44 of 46 people found the following review helpful
A haunting piece of Holocaust-inspired fiction,
This review is from: The Shawl (Paperback)
"The Shawl," the book by Cynthia Ozick, is made up of two linked pieces: a short story (also entitled "The Shawl"), and a novella ("Rosa"). Together, these pieces make up a book that is just about 70 pages long. But despite its brevity, "The Shawl" is a powerful work of fiction.
The book tells the story of Rosa Lublin, a Polish Jew and survivor of the Nazi Holocaust. Eventually she settles in Florida. This is a dark, haunting tale with some surreal satiric elements.
There are many fascinating touches to "The Shawl." I was intrigued by Ozick's representation of immigrant "English-as-a-second-language" speech patterns. Also noteworthy is Ozick's look at the complexity of linguistic, class, and national identification within the Jewish community. Rosa's problematic relationship-by-mail with a professor of clinical social pathology is also noteworthy, and struck me as comparable to a certain motif in Toni Morrison's novel "Beloved."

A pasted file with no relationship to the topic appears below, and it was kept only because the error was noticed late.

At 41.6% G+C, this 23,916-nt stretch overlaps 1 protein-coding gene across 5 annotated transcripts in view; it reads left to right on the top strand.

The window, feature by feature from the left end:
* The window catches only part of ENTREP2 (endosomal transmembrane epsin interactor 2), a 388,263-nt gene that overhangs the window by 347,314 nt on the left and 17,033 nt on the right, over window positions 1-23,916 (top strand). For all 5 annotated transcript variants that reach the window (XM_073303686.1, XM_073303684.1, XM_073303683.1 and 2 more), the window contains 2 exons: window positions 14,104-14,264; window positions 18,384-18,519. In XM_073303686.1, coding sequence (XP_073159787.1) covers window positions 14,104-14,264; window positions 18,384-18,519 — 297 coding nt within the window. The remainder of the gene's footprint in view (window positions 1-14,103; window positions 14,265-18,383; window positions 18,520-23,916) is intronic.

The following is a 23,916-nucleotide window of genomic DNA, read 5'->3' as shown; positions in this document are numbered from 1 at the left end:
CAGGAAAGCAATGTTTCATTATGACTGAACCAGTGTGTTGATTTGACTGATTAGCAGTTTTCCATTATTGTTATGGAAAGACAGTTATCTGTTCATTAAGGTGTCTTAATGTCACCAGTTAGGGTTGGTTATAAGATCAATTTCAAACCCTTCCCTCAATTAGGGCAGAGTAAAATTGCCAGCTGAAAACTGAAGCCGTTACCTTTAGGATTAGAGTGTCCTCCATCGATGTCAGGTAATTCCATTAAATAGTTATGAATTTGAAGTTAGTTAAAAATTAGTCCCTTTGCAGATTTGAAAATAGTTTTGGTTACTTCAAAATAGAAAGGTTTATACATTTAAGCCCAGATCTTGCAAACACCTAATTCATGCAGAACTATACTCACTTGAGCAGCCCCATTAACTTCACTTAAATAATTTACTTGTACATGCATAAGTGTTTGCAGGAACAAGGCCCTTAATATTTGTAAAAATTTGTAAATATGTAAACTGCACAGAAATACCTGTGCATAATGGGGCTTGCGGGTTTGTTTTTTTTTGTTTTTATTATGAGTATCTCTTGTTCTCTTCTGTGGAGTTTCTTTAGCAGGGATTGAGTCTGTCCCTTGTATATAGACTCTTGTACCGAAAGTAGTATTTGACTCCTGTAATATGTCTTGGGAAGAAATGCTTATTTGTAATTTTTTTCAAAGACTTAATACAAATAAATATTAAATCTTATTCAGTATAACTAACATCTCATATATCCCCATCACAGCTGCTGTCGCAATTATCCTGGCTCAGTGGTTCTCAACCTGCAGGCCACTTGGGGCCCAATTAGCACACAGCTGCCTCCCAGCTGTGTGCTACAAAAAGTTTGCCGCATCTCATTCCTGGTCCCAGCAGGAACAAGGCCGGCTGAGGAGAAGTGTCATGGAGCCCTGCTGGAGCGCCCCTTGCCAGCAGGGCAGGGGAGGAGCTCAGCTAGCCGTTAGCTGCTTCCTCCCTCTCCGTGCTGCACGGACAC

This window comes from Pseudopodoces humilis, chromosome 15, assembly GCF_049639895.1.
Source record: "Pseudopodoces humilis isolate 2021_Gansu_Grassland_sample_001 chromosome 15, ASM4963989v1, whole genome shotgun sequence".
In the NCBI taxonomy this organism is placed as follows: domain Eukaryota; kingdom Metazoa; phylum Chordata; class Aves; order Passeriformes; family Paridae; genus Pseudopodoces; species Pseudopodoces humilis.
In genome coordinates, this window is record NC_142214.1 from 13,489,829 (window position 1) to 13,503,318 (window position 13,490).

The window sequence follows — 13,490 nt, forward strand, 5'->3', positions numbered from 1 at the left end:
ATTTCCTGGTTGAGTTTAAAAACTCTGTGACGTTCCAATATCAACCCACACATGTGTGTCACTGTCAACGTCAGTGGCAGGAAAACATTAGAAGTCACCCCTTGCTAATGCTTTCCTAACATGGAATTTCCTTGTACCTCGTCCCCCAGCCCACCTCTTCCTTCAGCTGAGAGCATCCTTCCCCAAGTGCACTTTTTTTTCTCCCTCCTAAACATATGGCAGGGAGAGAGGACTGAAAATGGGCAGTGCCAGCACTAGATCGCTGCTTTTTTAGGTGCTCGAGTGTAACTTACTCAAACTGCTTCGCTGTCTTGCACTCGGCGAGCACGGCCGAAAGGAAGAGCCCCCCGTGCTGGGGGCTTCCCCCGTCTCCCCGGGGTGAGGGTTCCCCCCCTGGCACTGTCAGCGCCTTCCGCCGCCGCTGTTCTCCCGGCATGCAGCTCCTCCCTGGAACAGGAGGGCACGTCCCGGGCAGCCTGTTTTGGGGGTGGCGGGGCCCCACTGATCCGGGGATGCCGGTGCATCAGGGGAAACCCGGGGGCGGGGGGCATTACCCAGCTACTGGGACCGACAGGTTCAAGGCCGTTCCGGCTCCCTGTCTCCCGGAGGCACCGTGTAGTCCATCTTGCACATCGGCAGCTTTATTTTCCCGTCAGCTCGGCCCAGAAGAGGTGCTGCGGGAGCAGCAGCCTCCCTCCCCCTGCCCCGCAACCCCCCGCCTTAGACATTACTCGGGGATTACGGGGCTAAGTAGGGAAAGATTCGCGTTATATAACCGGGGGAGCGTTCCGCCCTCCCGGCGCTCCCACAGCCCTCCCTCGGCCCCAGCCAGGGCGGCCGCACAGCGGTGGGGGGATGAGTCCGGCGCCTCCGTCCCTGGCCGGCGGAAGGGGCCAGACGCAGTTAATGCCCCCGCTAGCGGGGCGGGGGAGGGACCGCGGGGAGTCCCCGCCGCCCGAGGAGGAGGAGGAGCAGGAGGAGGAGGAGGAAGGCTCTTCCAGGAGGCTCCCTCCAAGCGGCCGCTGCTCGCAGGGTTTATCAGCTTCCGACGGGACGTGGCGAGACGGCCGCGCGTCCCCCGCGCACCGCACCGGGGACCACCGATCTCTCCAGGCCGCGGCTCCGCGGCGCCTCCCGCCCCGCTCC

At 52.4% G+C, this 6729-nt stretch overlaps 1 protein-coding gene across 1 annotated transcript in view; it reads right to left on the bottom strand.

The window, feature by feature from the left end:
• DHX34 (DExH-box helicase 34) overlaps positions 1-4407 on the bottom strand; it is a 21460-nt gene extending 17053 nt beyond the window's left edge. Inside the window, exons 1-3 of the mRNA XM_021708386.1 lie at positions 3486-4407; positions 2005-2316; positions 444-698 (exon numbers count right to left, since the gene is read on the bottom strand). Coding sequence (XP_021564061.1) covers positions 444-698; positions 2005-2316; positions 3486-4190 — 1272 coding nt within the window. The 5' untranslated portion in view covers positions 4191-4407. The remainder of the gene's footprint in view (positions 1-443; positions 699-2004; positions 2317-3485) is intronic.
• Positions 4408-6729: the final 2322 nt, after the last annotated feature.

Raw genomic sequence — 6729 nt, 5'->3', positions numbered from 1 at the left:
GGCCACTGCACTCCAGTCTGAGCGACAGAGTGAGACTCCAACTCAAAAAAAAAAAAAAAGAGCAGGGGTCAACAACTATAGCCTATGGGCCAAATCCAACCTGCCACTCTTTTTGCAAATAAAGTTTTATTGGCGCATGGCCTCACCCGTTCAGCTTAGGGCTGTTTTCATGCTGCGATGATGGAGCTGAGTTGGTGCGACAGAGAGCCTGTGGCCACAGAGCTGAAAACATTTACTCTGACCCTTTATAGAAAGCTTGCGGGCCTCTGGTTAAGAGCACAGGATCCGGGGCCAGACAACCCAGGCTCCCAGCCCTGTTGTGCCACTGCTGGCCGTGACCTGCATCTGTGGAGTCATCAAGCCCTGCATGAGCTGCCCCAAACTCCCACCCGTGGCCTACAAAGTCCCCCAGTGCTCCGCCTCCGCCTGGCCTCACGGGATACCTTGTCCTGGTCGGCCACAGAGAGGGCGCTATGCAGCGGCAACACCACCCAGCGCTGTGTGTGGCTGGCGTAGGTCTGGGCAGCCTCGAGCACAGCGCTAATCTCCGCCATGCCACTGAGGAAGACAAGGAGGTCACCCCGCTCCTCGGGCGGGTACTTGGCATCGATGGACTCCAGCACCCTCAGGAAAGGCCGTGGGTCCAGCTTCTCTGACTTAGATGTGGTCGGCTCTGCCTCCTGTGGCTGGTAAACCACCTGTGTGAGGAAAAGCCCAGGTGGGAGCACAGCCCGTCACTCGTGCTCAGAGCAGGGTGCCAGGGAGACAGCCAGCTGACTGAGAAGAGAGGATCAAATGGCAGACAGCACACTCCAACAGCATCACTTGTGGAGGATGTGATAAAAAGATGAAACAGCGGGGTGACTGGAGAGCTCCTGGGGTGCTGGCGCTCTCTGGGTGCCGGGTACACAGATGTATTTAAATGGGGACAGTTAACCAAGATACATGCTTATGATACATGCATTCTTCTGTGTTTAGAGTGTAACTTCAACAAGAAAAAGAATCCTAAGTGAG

Rosa, who is bitter, angry, and psychologically broken, is a genuinely haunting and tragic figure. "The Shawl" is not light reading, but it is a memorable and rewarding book. Recommended as a companion text: Art Spiegelman's 2-volume "Maus."